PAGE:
Financial responsibility requires that you ensure full alignment with your partner on money matters. If you are married or in a relationship, it means you are in a serious relationship and you should ensure you have the ‘Money talk’. ‘Money talk’ is a conversation where you discuss your financial goals and your vision for the future. It is a conversation that helps you understand your partner’s financial preferences, strengths and weaknesses.
With this understanding, you can jointly work to leverage on each partner’s strengths while improving financial discipline where weaknesses exist.
In this article, I will share some tips to help readers understand and work better with their partners on money matters.
1. Understand your partner’s personality and preferences
When two people meet and choose to marry, they often come from different backgrounds and certainly have different personalities and habits. Relationships last longer when money issues are not allowed to cause conflicts. On the flip side, when money problems arise and are not properly managed, they can cause the breakdown of a marriage. Therefore it is very important to discuss and understand fully the expectations of your partner as far as finances are concerned. It is often said that opposites attract, this means that the strength of one partner is supposed to augment the weaknesses of the other. It is important that young people considering marriage ask some key questions before making their relationship permanent. Some of these questions include:
How financially literate is your partner? Does he/she understand the basic money concepts that guide good money decisions? Does your partner like only items with luxury branded names whereas you are satisfied with best value irrespective of the name? Will your partner insist on expensive holidays when you would rather save up for your new home or pay up your mortgage? Is your partner overly conscious of his/her friends’ achievements and spending preferences? Does your partner like to dine out at every opportunity? How indebted is your partner?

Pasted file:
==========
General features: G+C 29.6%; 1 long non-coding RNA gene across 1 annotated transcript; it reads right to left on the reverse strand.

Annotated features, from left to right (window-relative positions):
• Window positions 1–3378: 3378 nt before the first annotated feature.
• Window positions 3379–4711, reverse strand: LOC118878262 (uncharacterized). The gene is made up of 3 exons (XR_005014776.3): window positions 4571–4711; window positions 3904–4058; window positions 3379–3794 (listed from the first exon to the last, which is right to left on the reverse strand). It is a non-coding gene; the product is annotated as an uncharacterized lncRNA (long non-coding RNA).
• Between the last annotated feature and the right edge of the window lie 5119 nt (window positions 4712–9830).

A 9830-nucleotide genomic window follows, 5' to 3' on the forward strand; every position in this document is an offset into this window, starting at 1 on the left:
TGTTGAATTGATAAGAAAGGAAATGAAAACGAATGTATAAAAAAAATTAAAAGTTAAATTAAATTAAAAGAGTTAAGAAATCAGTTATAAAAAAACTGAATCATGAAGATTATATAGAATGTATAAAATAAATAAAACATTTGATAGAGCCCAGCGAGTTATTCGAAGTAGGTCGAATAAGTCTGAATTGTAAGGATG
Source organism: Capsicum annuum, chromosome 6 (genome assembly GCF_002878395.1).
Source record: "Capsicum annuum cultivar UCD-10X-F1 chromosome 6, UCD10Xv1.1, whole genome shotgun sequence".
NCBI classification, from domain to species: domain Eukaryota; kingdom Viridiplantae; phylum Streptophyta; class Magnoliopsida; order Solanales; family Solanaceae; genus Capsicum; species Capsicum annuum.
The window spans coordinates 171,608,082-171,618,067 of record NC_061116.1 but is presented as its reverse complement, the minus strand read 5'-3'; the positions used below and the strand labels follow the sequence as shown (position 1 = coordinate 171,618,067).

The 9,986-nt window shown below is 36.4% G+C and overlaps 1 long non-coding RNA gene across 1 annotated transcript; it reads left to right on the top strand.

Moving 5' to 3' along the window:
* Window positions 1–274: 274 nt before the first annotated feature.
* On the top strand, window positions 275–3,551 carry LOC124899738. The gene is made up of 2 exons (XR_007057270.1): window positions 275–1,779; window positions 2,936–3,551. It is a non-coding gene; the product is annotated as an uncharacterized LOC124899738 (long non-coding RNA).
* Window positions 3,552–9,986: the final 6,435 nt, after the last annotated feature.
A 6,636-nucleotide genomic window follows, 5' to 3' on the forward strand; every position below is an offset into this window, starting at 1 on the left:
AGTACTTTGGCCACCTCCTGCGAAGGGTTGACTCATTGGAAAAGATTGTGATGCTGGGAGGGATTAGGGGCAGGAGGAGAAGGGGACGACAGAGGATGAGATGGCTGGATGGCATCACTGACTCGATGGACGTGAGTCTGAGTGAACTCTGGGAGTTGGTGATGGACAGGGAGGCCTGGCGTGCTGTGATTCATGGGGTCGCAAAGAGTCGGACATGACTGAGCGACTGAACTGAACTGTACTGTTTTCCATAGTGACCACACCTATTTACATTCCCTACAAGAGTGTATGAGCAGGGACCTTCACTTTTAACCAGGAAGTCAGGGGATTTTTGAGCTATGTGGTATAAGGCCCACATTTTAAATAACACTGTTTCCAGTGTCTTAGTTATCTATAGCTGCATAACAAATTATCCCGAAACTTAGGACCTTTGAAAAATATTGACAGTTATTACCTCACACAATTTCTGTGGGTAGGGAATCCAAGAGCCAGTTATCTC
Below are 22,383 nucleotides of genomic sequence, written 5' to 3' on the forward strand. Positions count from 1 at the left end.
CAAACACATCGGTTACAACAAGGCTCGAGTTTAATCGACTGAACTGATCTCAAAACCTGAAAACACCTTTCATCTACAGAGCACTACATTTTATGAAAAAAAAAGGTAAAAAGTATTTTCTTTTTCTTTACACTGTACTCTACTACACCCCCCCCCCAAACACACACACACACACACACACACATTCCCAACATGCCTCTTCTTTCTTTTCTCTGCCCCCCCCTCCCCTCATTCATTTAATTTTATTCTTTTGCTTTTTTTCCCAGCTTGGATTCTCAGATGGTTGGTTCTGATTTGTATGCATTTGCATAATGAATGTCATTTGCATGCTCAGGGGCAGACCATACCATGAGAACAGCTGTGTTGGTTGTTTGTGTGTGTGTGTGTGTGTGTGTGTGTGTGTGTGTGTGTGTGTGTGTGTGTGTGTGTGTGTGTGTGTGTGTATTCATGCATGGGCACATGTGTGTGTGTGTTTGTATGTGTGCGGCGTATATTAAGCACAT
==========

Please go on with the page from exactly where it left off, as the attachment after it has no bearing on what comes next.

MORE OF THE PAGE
These questions are not intended to break relationships but to help in providing a good foundation for lasting relationships. Responses will help you understand your partner better and identify where he/she needs help.
2. Plan and budget together.
The most effective tool for couples to have alignment in financial matters is to draw up a financial plan and jointly work on a budget. A plan will give you direction on where you both want your finances to be in the short, medium and long term. A couple in courtship should have that money talk and identify their financial goals. Once you agree on where you want to get to financially, your budget takes a cue from this position. For example, this will help you place a limit on how far you want to spend on the wedding ceremony and once you are aligned, you both can insist on this limit irrespective of family pressures. For married couples, the benefits of planning and budgeting together cannot be over-emphasised.
3. Your partner is your accountability partner
What does it mean ‘To hold someone accountable?’ It means the person is being asked to explain why they did (or didn’t do) something. Most financially successful people have accountability partners and for married people, their first accountability partner is their spouse. When you must explain your financial decisions and choices to your partner, you are more conscious of the implications of your decisions and more prone to choose wisely. You are also able to discuss the choices ahead of taking the action and able to consider options jointly. When you work as a team, your chances at winning increase. Your partner is also more likely to be effective at helping you drop bad money habits and help you adopt better habits. You can also learn from yourselves.